Jewish leader calls on government to respect constitution

Jewish leader calls on government to respect constitution Izvor: :Nikola Cutuk/PIXSELL

The Croatian government and parliament must respect the constitution, and the fact that the World War II-era Ustasha salute "For the homeland, ready" is unconstitutional, said the head of the Jewish Community of Zagreb (ZOZ), Ognjen Kraus at a commemoration for the victims of the World War II concentration camp at Jasenovac on Sunday.

The commemoration for the victims of the Ustasha-run concentration camp, where numerous Jews were killed, was organised by the ZOZ and the Coordinating Committee of Jewish Communities in Croatia, and it was the third consecutive annual commemoration held separately from the main government-organised commemoration.

Addressing the gathering, Kraus explained the reasons why this year again, as in the two years before, the Jewish community has decided to commemorate Jasenovac victims in a separate ceremony, without taking part in the main commemoration.

"We demand that the government and parliament respect the Croatian constitution. After a year-long work, the Commission for Dealing with the Past decided that the salute 'For the homeland, ready' is unconstitutional. This makes its proposal to allow the use of that salute for commemorative purposes - that is, in exceptional cases, whatever that may mean - even more scandalous," Kraus said, adding that "Prime Minister Andrej Plenkovic has announced that those exceptions would be regulated by law."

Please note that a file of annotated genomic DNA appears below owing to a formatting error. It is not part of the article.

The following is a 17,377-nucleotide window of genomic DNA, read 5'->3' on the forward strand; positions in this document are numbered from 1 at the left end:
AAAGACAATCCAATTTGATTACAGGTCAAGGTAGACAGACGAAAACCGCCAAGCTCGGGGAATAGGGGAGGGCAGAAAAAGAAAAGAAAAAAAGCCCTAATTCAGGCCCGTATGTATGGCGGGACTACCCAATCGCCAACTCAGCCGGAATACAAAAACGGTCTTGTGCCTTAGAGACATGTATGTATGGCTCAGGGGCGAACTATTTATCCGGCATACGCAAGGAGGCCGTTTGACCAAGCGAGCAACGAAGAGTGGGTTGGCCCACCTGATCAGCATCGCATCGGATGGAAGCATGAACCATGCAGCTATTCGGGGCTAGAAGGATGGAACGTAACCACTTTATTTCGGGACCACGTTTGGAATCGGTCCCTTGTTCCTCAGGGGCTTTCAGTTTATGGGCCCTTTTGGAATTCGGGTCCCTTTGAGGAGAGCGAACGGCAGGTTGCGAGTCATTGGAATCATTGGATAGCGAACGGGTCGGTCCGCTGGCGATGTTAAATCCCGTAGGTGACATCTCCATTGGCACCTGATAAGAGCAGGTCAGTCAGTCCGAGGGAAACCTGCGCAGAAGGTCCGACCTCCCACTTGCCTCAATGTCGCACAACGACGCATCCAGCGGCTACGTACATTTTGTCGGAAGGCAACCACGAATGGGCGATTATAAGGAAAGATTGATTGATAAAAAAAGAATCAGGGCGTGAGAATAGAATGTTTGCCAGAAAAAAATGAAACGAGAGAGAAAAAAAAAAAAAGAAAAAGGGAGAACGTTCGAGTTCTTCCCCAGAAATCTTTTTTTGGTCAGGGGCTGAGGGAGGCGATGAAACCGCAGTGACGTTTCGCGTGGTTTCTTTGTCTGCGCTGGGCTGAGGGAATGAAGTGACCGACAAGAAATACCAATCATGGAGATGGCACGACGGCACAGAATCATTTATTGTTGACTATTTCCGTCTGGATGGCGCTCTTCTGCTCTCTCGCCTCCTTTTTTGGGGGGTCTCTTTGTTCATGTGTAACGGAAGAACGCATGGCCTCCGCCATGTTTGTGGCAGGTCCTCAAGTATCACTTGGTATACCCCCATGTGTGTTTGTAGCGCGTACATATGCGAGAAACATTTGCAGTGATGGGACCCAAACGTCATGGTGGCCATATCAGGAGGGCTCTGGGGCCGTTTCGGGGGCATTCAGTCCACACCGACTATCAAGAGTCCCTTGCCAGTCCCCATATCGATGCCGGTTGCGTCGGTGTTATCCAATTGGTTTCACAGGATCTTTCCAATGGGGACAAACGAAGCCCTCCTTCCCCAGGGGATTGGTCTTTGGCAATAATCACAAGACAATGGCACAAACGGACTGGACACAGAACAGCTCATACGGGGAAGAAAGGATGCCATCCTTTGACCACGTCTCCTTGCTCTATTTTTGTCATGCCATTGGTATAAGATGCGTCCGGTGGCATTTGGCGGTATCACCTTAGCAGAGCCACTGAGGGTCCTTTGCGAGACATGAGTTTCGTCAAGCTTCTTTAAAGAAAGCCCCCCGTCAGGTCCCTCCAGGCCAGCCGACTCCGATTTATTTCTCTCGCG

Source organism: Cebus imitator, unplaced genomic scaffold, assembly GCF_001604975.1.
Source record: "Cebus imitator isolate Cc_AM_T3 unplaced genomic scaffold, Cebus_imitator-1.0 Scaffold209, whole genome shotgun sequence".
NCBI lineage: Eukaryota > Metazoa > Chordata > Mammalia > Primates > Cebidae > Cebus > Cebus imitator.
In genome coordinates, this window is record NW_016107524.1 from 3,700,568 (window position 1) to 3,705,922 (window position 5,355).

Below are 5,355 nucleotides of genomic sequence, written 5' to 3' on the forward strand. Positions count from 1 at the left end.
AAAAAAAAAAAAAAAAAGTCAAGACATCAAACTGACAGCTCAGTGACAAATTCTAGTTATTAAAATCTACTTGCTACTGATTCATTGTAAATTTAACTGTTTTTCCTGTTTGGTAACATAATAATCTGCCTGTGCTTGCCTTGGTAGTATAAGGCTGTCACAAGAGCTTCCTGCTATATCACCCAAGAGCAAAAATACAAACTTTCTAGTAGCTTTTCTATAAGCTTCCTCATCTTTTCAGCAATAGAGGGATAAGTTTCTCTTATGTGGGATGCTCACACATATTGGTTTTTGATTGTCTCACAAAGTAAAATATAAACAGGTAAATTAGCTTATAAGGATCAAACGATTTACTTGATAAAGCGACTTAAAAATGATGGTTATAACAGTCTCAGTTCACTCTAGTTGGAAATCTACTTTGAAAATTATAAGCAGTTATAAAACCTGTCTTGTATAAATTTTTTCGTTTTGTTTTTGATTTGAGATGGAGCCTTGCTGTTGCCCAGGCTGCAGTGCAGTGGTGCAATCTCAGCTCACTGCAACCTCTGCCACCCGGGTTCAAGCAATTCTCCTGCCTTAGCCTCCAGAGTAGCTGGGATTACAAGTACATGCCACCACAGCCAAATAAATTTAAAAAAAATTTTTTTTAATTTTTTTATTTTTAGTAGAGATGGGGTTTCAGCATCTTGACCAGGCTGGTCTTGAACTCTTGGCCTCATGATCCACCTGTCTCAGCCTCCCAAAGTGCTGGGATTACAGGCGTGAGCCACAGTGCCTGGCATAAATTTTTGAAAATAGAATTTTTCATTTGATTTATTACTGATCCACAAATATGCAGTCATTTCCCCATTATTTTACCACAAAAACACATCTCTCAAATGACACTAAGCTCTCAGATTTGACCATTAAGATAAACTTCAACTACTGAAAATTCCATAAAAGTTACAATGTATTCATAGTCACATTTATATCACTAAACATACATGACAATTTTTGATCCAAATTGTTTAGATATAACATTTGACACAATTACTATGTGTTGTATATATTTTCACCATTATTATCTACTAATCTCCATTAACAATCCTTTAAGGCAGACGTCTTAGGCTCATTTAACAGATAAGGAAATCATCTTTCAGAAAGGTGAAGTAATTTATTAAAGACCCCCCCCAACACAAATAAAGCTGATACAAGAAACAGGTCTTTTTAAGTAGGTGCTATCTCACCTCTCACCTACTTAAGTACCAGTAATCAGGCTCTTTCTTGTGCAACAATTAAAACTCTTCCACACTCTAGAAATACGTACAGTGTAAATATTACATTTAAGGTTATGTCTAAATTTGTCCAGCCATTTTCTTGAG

"In law-based countries, if a legal provision is unconstitutional, it is aligned with the constitution, and if administrative acts by relevant institutions are contrary to the law or the constitution, then they are put out of force," said Kraus.

"We expect the government to send the parliament as soon as possible a set of legal regulations to be aligned with the Constitution so that this matter is finally resolved by adopting that law. For us, any use or form of the salute 'For the homeland, ready' in Croatia is unacceptable," stressed Kraus.

He went on to say that "the Jewish community cannot accept any rewriting of history or, when totalitarianism is discussed, the equating of the National Liberation Struggle (NOB) and the Independent State of Croatia (NDH), or the NDH and the Socialist Federal Republic of Yugoslavia. The NDH was founded on racial laws, can that really be equated (with the NOB and the SFRY)?."

Kraus called on Croatia's president and prime minister to be "clear in their messages, without the constant 'buts'."

"The contribution of Jews to Croatia's culture, economy, science, health and other fields of work throughout its history exceeds by far the size of our community in the past, and especially today. That is why we believe that we deserve at least the minimum respect, understanding and dialogue when something is done or decisions are made that concern the Jewish community," said Kraus, recalling that the NDH was the only European state with racial laws based on the model of Nazi racial laws and expressing hope that next year there would be a single, joint commemoration at Jasenovac.

A prayer for the dead was led by the chief rabbi for Croatia and Montenegro, Luciano Mose Prelevic.

Wreaths were laid at the Stone Flower, a monument erected at the site of the Jasenovac concentration camp, by Israeli Ambassador Zina Kalay Kleitman, the ambassadors of France and Canada, and representatives of the German, Austrian, US and Serbian embassies as well as of the Serb National Council.

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